Since [U.S. President Donald] Trump outlined the new U.S. foreign policy of not engaging in conflicts abroad unless they were directly aligned with U.S. interests, and then supporting the Kurds, Russia and China have felt that they can bring forward their plans to bring Iraq within their geopolitical arc of influence.

Historically, Russia goes to great lengths to hide or disguise its strategic intentions but it clearly feels empowered enough in the Middle East to very obviously stake its claim in the region by stating that a slew of Russian companies are to spend up to US$20 billion on oil projects in Iraq in the near term.

They know that provided that they do not impinge on Saudi Arabia and, at a pinch the UAE and Kuwait, or launch attacks against U.S. personnel, then they can basically do whatever they want anywhere else.

In addition to those Russia companies already active in the country (including Lukoil, Bashneft, and GazpromNeft) – Russia had adopted its usual stealth approach to building up its presence in Iraq.

It is incremental colonialism, beginning one day with one relatively small contract being taken up by some Russian company nobody has heard of.

Then more Russian companies turn up in the same place under ‘contractor’ terms having been engaged by the company you gave the original contact to, then security companies turn up to guard all of the personnel, and suddenly you have a major Russian occupation of part of your key oil and gas infrastructure.

The oil and gas prize for the Russians in Iraq is, of course, huge, but many in the industry do not realize that it is still underestimated.

The official figures for oil are that Iraq has around 149 billion barrels of reserves (18% of the Middle East total and 9% of the global total) and is currently the second-largest oil supplier in OPEC, after Saudi Arabia.

All of this oil coming at a mean average ‘lifting cost’ per barrel in Iraq of US$2 to US$3 per barrel, according to the IEA, at least as competitive as Saudi Arabia.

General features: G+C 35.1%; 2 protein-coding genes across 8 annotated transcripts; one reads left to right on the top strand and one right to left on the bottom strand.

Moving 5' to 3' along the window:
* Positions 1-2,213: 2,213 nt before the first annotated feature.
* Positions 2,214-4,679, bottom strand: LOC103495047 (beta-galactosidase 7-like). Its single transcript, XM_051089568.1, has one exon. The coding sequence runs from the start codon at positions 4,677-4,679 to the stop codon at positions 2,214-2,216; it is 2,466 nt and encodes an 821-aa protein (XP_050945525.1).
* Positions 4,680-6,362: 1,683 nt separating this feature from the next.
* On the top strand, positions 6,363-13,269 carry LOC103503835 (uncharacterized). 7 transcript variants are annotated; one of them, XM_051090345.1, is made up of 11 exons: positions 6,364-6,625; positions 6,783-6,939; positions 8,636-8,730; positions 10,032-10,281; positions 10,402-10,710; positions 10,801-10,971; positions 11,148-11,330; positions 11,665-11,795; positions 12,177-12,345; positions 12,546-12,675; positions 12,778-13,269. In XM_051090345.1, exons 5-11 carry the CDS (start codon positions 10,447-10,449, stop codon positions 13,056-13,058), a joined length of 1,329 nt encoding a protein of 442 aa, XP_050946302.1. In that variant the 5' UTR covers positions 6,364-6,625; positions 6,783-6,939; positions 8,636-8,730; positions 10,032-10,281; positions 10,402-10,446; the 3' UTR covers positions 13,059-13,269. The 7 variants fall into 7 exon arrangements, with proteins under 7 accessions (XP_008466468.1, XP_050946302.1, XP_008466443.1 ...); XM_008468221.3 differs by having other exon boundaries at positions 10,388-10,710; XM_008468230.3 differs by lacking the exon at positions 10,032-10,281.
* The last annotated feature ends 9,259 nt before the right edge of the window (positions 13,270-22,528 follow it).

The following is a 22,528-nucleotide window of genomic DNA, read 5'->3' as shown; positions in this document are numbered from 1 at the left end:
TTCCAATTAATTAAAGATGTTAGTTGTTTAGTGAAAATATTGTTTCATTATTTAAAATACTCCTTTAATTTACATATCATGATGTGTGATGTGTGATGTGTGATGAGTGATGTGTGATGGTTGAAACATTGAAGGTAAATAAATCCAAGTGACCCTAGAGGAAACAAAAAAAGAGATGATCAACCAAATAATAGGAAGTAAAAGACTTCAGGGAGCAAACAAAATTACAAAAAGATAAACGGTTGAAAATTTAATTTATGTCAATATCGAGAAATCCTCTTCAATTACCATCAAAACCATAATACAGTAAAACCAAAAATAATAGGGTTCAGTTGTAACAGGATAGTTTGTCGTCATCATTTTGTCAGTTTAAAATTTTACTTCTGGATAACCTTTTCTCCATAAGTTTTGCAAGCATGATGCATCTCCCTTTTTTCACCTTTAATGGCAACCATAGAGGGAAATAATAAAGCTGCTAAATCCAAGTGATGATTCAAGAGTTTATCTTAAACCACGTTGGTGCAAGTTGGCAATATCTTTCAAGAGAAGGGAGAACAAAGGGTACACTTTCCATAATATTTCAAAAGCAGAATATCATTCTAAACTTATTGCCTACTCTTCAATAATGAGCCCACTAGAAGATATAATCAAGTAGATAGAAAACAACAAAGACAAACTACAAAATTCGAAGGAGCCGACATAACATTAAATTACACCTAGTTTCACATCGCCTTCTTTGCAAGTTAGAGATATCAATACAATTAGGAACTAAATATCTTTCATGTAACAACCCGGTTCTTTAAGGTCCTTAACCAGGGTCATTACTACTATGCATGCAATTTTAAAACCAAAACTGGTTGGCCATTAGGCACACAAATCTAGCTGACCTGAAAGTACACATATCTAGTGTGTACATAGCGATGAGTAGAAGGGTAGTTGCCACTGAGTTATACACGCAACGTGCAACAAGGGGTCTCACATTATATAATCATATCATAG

For gas, the official figures are slightly less impressive, but they are likely even more underestimated than the oil figures, with Iraq having about 135 trillion cubic feet of reserves (the 12th largest in the world), mostly associated at the moment with oil fields in the super giant fields in Kuwait and the south of the country.

However, despite the occasional increase in reserves estimates over the past few years – extremely modest by the standards of its neighbors, incidentally – much of Iraq still remains unexplored or under-explored compared with other major oil-producing countries.

Iraq had just a decade ago only produced around 15% of its ultimately recoverable resources, compared with 23% for the Middle East as a whole at that time.

At that point, of the 530 potential hydrocarbon-bearing geological prospects identified by – only – geophysical means in Iraq only 113 had been drilled, with oil being found in 73 of them, a success rate of 65%.

Although more of these geophysically-identified sites have now been drilled many more new ones have arisen due to identification by more sophisticated analysis of seismic and historical data.

This is one of two key reasons why Russia has exploited every opportunity to expand its footprint in the north and south of Iraq.

In the north it has been extremely successful so far in using its corporate proxy, Rosneft, to gain control over key elements of the region’s oil and gas infrastructure while in the south it had been forced by the U.S.’s own former ambitions to tread more stealthily.

In such strategies, though, Russia is a master, and the influence it can ultimately wield starting from such a tiny access point is absolutely extraordinary.

The key to this, though, and vital in understanding the purpose behind the message of a doubling (possibly tripling) of Russian overt investment into Iraq – is that the area is critical in Russia fortifying its presence in the central Middle East and being able to secure a warm water multi-layered military presence in the Mediterranean.

Russia risked full-on military confrontation with the USA to get a full-scale Black Sea port [Sevastopol] with access into the Mediterranean when it annexed Crimea in 2014, so there’s nothing it won’t do to build out its foothold in Syria and in the transit and supply route to Syria, which includes Iraq.

In this context, then, Block 17 in Anbar – and the US$20 billion investment announced last week – makes perfect sense for the Russians, as it intends to secure what the U.S. military used to call ‘the spine’ of Islamic States where the Euphrates flows westwards into Syria and eastwards into the Persian Gulf.

Along the spine running from east to west are the historical ultra-nationalist and ultra-anti-West cities of Falluja, Ramadi, Hit and Haditha, and then there is Syria, with its key strategic ports of Banias and Tartus.

By happy ‘coincidence’ both Banias and Tartus are also extremely close to the massive Russian Khmeimim Air Base and the S-400 Triumf missile system.

Although the base only came in to operation in 2015 supposedly to help in the fight against Islamic State, Russia appears to have changed its tactical plans for it, having also signed a 49 year lease on it, with the option for another 25 year extension. A short flight away is Russia’s Latakia intelligence-gathering listening station.

Russia Insider / ABC Flash Point News 2020.

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